It’s rare for me to read something that changes my mind about an opinion I’ve argued publicly, but that’s exactly what happened when I read Ruth Whippman’s new book, America the Anxious: How Our Pursuit of Happiness Is Creating a Nation of Nervous Wrecks.
I tore through the first few chapters while trying to help AJ build a new fence for our chickens, a bit of multitasking that did not end well. Not surprisingly, non-fiction reading and power drills do not go hand-in-hand.
In part, I was rapt by the book because I know its author. Ruth reads this blog, and occasionally we get into spirited debates about the direction that feminism is taking or whether Eckhart Tolle is a ray of sunshine or a total sham.
So naturally, I read the book with a mind to the good-natured disagreement that she and I would get to have about what she’d written.
In the first few chapters, she criticized several ways I’ve pursued greater happiness and self-improvement over the years. On the topic of Landmark Education, in particular, I found myself mentally defending what I’d found helpful about it, even though I usually bash the rabid evangelistic tone of Landmark in other company.
There’s also a highly provocative chapter on parenting that will be sure to crack you up or leave you bristling depending on your views on attachment parenting.
Ruth is British, and that remove gives her a unique and dispassionate view of our American obsession with happiness. Her observations are shrewd, well researched and cut to the quick. As much as I feel the pull to educate Ruth on the finer points of mindfulness and why it’s not just another attempt to bypass reality and head straight for Happiness-ville USA, I want to focus here on the brilliance of her overall argument and how she changed my mind.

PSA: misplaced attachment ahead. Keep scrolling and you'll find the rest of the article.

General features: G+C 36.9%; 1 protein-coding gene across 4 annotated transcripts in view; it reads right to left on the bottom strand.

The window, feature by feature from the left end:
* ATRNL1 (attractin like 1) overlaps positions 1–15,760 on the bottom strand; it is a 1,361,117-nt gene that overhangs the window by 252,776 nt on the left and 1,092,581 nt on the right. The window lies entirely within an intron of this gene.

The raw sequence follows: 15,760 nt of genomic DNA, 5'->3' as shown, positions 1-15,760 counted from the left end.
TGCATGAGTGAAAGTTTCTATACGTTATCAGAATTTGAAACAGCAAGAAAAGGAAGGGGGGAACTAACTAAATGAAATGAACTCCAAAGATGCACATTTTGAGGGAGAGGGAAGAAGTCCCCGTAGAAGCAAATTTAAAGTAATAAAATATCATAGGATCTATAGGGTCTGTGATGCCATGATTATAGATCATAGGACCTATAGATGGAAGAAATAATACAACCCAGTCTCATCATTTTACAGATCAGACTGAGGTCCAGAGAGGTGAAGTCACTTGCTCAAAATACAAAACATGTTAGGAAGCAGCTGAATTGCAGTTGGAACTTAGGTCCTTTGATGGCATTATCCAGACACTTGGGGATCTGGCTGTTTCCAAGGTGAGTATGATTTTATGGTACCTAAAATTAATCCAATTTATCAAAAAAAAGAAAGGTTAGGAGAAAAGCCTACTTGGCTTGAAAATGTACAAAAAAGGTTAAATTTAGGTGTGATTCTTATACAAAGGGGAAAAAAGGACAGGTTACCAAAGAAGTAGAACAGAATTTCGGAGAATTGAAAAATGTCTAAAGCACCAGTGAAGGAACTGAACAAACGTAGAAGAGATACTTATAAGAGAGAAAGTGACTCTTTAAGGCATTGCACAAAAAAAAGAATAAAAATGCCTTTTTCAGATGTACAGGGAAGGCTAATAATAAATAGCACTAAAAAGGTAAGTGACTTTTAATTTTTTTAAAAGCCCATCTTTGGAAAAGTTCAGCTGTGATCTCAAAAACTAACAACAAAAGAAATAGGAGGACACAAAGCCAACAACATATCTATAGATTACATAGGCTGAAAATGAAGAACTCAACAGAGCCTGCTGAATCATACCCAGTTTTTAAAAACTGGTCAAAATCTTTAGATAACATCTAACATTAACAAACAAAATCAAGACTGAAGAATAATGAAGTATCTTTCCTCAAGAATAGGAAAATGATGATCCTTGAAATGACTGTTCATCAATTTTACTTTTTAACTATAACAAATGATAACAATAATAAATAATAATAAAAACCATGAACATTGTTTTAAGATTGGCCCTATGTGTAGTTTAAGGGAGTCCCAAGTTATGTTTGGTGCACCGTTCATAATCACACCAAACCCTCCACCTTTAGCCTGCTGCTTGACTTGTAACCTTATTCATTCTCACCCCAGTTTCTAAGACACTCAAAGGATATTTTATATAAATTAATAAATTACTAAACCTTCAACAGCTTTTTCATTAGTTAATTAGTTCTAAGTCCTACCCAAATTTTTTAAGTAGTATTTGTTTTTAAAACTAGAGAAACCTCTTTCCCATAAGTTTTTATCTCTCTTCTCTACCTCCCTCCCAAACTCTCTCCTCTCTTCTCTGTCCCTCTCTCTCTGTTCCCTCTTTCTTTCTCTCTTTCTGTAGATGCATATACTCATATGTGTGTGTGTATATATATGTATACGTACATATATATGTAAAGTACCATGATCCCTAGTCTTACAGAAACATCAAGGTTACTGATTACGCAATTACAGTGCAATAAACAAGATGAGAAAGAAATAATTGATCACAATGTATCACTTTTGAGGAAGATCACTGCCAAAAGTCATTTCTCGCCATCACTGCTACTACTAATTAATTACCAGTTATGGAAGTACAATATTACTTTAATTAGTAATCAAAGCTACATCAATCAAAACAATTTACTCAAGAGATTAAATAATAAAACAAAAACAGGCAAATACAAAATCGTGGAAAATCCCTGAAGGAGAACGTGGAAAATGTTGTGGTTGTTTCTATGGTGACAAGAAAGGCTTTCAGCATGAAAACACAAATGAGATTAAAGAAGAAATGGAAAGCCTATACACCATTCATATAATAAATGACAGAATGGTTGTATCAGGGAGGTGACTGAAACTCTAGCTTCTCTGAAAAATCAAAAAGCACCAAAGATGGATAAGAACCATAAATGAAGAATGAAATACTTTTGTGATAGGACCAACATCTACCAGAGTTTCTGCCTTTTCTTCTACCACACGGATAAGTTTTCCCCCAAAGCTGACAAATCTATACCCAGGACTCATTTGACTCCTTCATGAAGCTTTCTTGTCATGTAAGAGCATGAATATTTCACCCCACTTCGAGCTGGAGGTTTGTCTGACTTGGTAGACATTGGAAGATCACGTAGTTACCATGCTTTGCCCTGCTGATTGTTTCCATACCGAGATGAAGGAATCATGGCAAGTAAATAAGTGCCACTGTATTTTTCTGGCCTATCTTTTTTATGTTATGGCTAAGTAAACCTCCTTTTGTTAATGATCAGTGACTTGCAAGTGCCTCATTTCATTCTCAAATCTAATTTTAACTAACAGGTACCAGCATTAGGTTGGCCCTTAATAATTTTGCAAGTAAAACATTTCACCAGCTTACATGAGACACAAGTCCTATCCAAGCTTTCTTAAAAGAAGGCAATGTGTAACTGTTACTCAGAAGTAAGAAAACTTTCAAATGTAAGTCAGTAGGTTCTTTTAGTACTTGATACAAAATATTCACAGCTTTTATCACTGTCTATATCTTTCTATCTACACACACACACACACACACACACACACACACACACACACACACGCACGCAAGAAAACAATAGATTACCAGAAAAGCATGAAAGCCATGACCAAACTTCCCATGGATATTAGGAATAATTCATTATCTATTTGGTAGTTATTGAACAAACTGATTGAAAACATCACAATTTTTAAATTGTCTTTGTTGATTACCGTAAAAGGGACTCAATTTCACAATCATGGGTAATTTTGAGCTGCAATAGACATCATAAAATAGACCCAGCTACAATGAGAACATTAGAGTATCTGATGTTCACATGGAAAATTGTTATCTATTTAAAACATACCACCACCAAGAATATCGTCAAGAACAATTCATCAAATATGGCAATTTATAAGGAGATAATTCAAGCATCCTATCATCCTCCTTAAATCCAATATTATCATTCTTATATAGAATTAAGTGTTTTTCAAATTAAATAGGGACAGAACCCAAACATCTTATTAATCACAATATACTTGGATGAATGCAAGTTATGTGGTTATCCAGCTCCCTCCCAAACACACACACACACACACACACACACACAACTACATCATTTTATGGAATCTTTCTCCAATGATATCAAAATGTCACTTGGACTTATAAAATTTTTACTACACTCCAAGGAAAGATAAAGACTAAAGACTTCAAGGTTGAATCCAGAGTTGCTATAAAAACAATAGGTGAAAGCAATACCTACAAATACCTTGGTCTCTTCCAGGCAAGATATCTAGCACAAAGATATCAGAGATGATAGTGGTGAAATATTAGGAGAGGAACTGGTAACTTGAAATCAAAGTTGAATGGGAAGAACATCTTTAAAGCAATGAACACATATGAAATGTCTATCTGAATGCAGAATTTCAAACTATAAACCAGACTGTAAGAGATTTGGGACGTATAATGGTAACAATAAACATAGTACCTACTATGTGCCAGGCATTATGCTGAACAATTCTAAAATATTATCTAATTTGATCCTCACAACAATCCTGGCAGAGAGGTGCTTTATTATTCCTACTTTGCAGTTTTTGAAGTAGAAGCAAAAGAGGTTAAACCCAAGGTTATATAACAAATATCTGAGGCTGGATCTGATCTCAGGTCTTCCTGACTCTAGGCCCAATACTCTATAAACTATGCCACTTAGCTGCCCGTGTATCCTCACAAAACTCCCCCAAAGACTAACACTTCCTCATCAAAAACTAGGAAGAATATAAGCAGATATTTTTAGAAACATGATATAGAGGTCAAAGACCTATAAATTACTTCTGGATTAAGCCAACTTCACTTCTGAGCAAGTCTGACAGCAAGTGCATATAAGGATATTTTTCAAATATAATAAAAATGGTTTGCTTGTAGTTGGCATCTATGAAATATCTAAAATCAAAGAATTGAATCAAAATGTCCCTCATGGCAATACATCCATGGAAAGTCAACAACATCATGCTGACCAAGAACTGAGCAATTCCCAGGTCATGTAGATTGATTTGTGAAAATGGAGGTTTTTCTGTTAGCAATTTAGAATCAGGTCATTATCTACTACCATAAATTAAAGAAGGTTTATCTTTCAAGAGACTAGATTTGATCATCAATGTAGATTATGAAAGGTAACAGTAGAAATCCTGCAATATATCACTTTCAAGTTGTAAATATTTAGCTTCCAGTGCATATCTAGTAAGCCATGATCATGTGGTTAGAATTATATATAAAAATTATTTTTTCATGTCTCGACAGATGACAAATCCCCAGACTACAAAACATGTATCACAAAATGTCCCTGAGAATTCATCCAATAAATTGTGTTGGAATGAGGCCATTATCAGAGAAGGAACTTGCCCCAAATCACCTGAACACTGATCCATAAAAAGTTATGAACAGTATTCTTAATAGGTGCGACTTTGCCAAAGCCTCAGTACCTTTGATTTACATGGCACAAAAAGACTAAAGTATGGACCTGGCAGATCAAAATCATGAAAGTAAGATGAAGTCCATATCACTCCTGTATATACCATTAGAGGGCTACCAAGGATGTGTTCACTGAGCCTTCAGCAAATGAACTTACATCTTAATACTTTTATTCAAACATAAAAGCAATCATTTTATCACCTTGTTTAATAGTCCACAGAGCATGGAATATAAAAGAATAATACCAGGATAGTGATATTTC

It was her chapter on positive psychology that really slayed me. She lays out how the positive psychology movement is funded almost entirely by some rich guy with a right wing agenda. It turns out that certain folks with lots of money think it’s a good political strategy to convince people that their happiness has more to do with their mental attitude than the circumstances of their lives. In other words, if we are good students of positive psychology, then our happiness or lack thereof is our own damn fault, and has little to do with structural causes like access to education or a decent-paying job or healthcare or a safe neighborhood.
After taking all of that in, I was tempted to re-write the piece I had written defending feminism’s version of positive psychology. Instead, I’ll just say this:
Thank you for writing this smart, funny, thought-provoking book, Ruth. I now agree with you that various strategies for self-improvement can distract us from the most significant structural causes of unhappiness. No matter how much I learn to boost my confidence as a woman or think positive, the fact is that I live in a country that has created structures that make it harder for me to be happy. So I’m re-focussing my energy on efforts to topple those damn structures. I’m talking to you, America, and your parental leave policies and lack of affordable childcare that rank us among the worst in the world.
As an American with an inclination towards self-improvement, this is an uncomfortable book to read. But it’s that productive kind of discomfort, like a long, hard look in the mirror. You’ll walk away from this book humbled, sober, and a bit more awake.